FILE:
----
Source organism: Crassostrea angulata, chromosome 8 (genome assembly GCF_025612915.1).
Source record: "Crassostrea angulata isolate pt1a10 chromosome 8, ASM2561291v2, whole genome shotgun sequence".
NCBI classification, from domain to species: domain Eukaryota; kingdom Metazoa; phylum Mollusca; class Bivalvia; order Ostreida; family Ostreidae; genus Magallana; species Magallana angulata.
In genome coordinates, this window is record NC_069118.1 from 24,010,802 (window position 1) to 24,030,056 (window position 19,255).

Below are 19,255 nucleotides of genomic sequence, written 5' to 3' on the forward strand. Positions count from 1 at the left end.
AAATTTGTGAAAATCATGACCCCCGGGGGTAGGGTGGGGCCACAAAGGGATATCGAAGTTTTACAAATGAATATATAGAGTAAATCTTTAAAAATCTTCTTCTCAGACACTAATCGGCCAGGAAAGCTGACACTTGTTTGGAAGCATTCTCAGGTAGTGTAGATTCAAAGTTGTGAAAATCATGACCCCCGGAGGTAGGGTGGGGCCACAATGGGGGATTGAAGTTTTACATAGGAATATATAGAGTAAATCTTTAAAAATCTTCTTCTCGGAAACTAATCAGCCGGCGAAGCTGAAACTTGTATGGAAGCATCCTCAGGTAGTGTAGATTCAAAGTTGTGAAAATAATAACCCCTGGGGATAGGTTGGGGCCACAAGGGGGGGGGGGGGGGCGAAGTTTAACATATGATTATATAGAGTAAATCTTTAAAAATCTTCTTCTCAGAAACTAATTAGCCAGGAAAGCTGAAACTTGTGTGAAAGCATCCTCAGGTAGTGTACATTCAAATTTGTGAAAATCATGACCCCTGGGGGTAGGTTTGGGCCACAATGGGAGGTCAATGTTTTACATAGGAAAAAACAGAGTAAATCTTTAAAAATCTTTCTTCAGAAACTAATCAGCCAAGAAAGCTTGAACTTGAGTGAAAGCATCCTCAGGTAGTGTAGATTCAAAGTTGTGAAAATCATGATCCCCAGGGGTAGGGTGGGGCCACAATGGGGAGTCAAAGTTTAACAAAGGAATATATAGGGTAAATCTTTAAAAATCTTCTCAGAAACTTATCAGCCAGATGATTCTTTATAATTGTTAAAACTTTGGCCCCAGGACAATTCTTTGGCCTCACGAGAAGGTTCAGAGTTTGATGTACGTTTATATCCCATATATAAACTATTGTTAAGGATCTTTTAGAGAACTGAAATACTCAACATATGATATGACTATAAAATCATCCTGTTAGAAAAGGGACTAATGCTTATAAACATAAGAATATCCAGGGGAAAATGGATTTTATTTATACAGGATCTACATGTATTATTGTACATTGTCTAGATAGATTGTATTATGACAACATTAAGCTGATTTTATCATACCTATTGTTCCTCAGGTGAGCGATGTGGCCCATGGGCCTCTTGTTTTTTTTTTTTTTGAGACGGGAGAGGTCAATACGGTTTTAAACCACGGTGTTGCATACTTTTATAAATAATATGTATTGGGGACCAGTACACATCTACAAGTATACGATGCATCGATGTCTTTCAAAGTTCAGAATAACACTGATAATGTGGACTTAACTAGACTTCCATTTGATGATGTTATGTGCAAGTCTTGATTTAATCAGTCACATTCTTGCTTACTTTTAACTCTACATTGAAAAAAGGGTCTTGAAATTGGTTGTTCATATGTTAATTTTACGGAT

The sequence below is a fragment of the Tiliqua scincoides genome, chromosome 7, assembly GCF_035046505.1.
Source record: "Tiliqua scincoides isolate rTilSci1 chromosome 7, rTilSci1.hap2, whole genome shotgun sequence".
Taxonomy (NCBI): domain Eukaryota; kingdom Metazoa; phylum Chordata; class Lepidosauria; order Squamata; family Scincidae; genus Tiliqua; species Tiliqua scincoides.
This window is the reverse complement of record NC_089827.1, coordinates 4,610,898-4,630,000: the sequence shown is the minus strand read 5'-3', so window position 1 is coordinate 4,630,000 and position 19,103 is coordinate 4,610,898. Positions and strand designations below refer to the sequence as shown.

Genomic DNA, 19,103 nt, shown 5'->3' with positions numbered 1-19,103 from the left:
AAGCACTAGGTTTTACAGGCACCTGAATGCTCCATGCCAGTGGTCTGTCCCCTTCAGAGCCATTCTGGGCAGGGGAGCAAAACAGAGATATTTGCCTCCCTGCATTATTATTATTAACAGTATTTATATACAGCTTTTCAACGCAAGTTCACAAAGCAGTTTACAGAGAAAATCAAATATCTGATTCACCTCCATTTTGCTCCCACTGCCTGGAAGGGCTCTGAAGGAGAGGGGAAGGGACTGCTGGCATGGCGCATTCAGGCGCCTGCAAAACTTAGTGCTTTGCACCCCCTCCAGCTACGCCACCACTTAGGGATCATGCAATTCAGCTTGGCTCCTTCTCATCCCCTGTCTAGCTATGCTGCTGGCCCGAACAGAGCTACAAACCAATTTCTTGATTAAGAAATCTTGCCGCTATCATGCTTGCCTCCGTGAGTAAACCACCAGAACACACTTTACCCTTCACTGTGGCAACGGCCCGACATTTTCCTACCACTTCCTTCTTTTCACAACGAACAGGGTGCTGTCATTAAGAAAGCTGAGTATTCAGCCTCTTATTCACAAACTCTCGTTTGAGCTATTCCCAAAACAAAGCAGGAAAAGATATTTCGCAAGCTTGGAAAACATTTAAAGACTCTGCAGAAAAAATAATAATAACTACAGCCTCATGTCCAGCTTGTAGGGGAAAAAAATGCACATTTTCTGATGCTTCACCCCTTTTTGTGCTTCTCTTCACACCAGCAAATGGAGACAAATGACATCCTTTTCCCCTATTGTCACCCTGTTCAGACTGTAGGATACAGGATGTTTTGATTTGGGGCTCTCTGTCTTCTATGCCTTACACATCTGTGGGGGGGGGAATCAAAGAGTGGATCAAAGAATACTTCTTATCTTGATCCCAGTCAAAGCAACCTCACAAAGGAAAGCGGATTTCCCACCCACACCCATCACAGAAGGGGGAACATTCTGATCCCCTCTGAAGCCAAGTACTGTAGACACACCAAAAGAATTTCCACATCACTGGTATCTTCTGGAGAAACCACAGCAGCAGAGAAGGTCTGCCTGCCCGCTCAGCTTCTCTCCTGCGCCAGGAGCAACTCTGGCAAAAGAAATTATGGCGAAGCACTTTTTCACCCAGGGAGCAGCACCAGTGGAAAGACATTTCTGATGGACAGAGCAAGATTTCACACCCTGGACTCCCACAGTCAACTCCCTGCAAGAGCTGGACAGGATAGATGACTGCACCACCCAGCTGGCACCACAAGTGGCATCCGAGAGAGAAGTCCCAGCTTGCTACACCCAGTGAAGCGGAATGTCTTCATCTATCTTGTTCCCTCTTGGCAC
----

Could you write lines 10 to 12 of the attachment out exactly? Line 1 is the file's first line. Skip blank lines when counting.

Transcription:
This window is the reverse complement of record NC_089827.1, coordinates 4,610,898-4,630,000: the sequence shown is the minus strand read 5'-3', so window position 1 is coordinate 4,630,000 and position 19,103 is coordinate 4,610,898. Positions and strand designations below refer to the sequence as shown.

Genomic DNA, 19,103 nt, shown 5'->3' with positions numbered 1-19,103 from the left:
AAGCACTAGGTTTTACAGGCACCTGAATGCTCCATGCCAGTGGTCTGTCCCCTTCAGAGCCATTCTGGGCAGGGGAGCAAAACAGAGATATTTGCCTCCCTGCATTATTATTATTAACAGTATTTATATACAGCTTTTCAACGCAAGTTCACAAAGCAGTTTACAGAGAAAATCAAATATCTGATTCACCTCCATTTTGCTCCCACTGCCTGGAAGGGCTCTGAAGGAGAGGGGAAGGGACTGCTGGCATGGCGCATTCAGGCGCCTGCAAAACTTAGTGCTTTGCACCCCCTCCAGCTACGCCACCACTTAGGGATCATGCAATTCAGCTTGGCTCCTTCTCATCCCCTGTCTAGCTATGCTGCTGGCCCGAACAGAGCTACAAACCAATTTCTTGATTAAGAAATCTTGCCGCTATCATGCTTGCCTCCGTGAGTAAACCACCAGAACACACTTTACCCTTCACTGTGGCAACGGCCCGACATTTTCCTACCACTTCCTTCTTTTCACAACGAACAGGGTGCTGTCATTAAGAAAGCTGAGTATTCAGCCTCTTATTCACAAACTCTCGTTTGAGCTATTCCCAAAACAAAGCAGGAAAAGATATTTCGCAAGCTTGGAAAACATTTAAAGACTCTGCAGAAAAAATAATAATAACTACAGCCTCATGTCCAGCTTGTAGGGGAAAAAAATGCACATTTTCTGATGCTTCACCCCTTTTTGTGCTTCTCTTCACACCAGCAAATGGAGACAAATGACATCCTTTTCCCCTATTGTCACCCTGTTCAGACTGTAGGATACAGGATGTTTTGATTTGGGGCTCTCTGTCTTCTATGCCTTACACATCTGTGGGGGGGGGAATCAAAGAGTGGATCAAAGAATACTTCTTATCTTGATCCCAGTCAAAGCAACCTCACAAAGGAAAGCGGATTTCCCACCCACACCCATCACAGAAGGGGGAACATTCTGATCCCCTCTGAAGCCAAGTACTGTAGACACACCAAAAGAATTTCCACATCACTGGTATCTTCTGGAGAAACCACAGCAGCAGAGAAGGTCTGCCTGCCCGCTCAGCTTCTCTCCTGCGCCAGGAGCAACTCTGGCAAAAGAAATTATGGCGAAGCACTTTTTCACCCAGGGAGCAGCACCAGTGGAAAGACATTTCTGATGGACAGAGCAAGATTTCACACCCTGGACTCCCACAGTCAACTCCCTGCAAGAGCTGGACAGGATAGATGACTGCACCACCCAGCTGGCACCACAAGTGGCATCCGAGAGAGAAGTCCCAGCTTGCTACACCCAGTGAAGCGGAATGTCTTCATCTATCTTGTTCCCTCTTGGCAC